January 19, 2011 | 08:47 AMGenoa City — This spring, voters will have more to decide than who occupies what office.
Two referendum questions will appear on the April 5 ballot. The answers to those questions may determine whether the village of Genoa City continues mosquito spraying and using its emergency sirens.
The referenda came up Thursday, Jan. 13, during the regular Village Board meeting. Village Clerk Mary Buchert read the questions as they will appear on the ballot.
She said she worked with Village President Barry Goad and Village Trustee Bill Antti on the wording of the questions.
The referendum question about the sirens mentions spending about $56,000 to install an additional one. That way, the sirens would "be heard outdoors throughout the village," according to the question.
After the meeting, Goad said the idea for the referenda originated during the process of creating this year's village budget. He said in looking for ways to cut costs, village officials eventually turned toward considering the future of the village sirens and its mosquito spraying program.
As for the sirens, he said the ones at Village Hall and the corner of Bond and Wisconsin streets have sounded every day at noon and 5 p.m.
Years ago, the Village Board — then comprised of different members — had it stopped.
"People went ballistic," Goad said.
Now, there are two issues with the sirens.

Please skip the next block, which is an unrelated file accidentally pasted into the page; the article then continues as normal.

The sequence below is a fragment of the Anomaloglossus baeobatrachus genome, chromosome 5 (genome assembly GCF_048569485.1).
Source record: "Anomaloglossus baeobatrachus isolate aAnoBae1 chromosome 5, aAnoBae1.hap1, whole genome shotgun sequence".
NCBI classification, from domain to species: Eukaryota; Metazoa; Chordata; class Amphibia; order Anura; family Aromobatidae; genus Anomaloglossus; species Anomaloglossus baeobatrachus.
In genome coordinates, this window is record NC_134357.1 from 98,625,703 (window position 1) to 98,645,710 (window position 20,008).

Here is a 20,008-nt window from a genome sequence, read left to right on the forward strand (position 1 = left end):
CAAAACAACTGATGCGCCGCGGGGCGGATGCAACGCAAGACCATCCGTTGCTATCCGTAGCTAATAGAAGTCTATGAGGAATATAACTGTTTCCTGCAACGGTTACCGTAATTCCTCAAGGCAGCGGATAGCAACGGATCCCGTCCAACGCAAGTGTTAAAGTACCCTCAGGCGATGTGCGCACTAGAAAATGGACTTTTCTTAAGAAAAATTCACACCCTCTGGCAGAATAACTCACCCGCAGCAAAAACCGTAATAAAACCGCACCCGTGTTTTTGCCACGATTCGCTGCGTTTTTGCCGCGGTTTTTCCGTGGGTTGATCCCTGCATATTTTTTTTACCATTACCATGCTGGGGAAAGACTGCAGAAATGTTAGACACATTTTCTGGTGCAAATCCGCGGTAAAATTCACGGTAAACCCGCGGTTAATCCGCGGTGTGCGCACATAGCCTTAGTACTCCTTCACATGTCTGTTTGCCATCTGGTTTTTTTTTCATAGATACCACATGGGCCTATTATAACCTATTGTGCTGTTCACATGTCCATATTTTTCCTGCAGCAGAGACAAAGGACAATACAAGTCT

During the meeting, Trustee Phil Traskaski said he thought the concern was only to discontinue sounding the sirens each day at noon and 5 p.m. After the meeting, Goad explained the idea is to possibly stop the practice so people will know, once the siren goes off, it would be an emergency — not that it's noon or 5 p.m.
However, during the meeting, Goad said only part of the village residents can hear the sirens. That's why an additional siren is being considered.
"The entire village can't hear them," Goad said, adding the concern is for mainly people who reside in the outlying village subdivisions."So, basically, we want to see if the people want us to spend about $56,000."
The origin of the mosquito spraying referendum bears similarities to that of the one about the sirens.
Goad said currently, the board is "looking to cut $10,000 here, $10,000 there" and its members are eyeing the possibility of discontinuing the spraying program.
He said the board cut it years ago and several residents signed a petition directing the Village Board to continue spraying.
The referenda originated during the process village officials underwent to complete this year's budget. Goad said that process ended during a special meeting last month, in which a roomful of people were far from happy about what the village proposed. However, he called it a good meeting, one in which board members received some constructive criticism.
"I think it was a semi-hostile crowd (and) by the end of the public comments portion of the hearing, it ended with thank-yous," Goad said.
He said the night ended with the board cutting the budget where it could. With sewer rates, the board was able to reduce the amount of increase it initially had proposed prior to the special meeting, after listening to those who attended.
That's why the board is placing the fate of the sirens and mosquito spraying in the hands of voters April 5.
However, in response to a question from Antti, Village Attorney Linda Gray said she has to check if the referenda are binding.
"I think it's advisory," she said.